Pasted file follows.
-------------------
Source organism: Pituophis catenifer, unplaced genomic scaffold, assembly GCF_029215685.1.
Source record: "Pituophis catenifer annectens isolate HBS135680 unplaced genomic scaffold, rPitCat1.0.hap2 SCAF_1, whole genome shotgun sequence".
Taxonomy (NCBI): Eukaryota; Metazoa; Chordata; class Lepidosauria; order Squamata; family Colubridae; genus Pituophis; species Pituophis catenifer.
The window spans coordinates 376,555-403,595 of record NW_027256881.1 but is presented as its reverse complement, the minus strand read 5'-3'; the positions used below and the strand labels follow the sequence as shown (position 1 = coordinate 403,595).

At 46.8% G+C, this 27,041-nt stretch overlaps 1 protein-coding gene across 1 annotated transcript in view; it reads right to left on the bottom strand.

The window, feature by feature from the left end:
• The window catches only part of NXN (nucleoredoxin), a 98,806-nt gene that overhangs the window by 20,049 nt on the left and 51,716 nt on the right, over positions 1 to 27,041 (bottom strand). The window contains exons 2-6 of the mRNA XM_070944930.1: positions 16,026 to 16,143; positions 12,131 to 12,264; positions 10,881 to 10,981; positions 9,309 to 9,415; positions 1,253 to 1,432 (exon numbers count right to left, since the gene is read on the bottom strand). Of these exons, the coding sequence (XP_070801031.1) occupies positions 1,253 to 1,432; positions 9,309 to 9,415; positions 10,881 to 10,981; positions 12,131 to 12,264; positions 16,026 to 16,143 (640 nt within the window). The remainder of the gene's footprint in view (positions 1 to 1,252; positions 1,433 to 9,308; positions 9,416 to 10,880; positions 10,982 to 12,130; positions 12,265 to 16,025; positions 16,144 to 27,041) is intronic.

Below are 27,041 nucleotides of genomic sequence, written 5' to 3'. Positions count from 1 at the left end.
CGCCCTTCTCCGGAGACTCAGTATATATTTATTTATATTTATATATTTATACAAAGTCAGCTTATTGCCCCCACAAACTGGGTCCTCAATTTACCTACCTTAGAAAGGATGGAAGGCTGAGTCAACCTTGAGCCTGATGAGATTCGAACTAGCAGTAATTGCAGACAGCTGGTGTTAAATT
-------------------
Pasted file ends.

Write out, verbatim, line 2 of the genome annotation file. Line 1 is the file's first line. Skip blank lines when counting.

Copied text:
Source record: "Pituophis catenifer annectens isolate HBS135680 unplaced genomic scaffold, rPitCat1.0.hap2 SCAF_1, whole genome shotgun sequence".